Conditions and Treatments from the Rheumatology Program

Autoimmune Diseases

If it weren’t for the immune system—the human body’s natural defense against outside invaders—we would be sick all the time. This complex network of cells, organs and molecules fights off things like

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Chronic Fatigue

Fatigue is a common among teens. Sometimes, your teen may have fatigue for months or even years and may develop symptoms of "chronic fatigue syndrome." Common causes of fatigue in teens include: 1.

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Iritis (Uveitis)

Overview Iritis is a form of uveitis and refers to the inflammation of the iris of the eye. It’s the most common form of uveitis in children. Uveitis is a serious inflammatory eye disease in which the

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Juvenile Ankylosing Spondylitis

Juvenile ankylosing spondylitis (JAS) is a type of arthritis that affects the spine and the sites where the muscles, tendons and ligaments are attached to bone. JAS strikes young people, typically

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Juvenile Dermatomyositis

"Even though juvenile dermatomyositis is rare and can be serious, most children we treat can go into full remission." --Susan Kim, MD, MMSc, Children's rheumatologist It’s often not until a rash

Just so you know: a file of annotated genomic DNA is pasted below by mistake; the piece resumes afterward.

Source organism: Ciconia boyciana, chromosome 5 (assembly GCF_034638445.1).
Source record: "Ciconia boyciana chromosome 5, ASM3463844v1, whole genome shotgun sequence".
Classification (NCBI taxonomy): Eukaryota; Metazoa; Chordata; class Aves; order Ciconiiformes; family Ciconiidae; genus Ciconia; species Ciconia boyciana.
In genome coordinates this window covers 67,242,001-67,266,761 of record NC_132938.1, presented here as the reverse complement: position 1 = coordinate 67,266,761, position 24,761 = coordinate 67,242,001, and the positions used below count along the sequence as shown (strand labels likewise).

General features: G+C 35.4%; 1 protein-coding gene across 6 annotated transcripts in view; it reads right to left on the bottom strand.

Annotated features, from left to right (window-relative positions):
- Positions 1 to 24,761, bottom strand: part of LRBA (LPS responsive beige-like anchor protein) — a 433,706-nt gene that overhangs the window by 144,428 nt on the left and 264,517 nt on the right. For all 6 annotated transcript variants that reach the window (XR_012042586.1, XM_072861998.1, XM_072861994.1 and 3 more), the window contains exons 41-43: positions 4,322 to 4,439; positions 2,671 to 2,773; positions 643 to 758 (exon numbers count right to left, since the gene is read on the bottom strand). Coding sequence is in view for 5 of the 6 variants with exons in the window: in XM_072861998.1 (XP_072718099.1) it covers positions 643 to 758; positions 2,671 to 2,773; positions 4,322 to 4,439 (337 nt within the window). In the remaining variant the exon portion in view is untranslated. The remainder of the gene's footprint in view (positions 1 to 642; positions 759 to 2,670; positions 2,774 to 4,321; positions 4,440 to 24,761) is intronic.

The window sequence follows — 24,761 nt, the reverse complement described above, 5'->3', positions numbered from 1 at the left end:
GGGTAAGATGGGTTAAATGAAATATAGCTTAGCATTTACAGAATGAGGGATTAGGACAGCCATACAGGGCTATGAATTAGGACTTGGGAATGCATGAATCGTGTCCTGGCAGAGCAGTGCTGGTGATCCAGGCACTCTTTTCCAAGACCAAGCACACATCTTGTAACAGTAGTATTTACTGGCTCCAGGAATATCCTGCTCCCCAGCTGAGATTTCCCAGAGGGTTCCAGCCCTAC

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Juvenile Idiopathic Arthritis

Overview Thirty years ago, we had very few medicines that would change the course of JIA. Now there are effective therapies that allow us to actually control inflammation in a large majority of

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Kawasaki Disease

If recognized and treated early, your child can begin to feel better in a few days, with a low likelihood of long-term heart issues. Children who receive treatment within the first ten days of illness

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Pediatric Fibromyalgia and Musculoskeletal Pain

We may not like it, but we need pain: It acts as an early warning system that something is causing or may cause damage to the body. If your child has a chronic condition known as fibromyalgia, though,

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Pediatric Lupus (Systemic Lupus Erythmatosus)

Like all autoimmune diseases, lupus causes the immune system—our natural protection against foreign invaders like viruses and bacteria—to mistakenly attack the body itself. What makes lupus unusual,

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Raynaud Phenomenon

Overview Peter Nigrovic, MD, Boston Children's Hospital Division of Immunology Because our bodies are always reacting to the world around us, it’s normal for our faces, hands and even feet to change

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Scleroderma

Scleroderma is a chronic autoimmune condition that leads to scarring of the skin, joints, and other internal organs. In the United States, about one in 1,000 people are affected. While found among all

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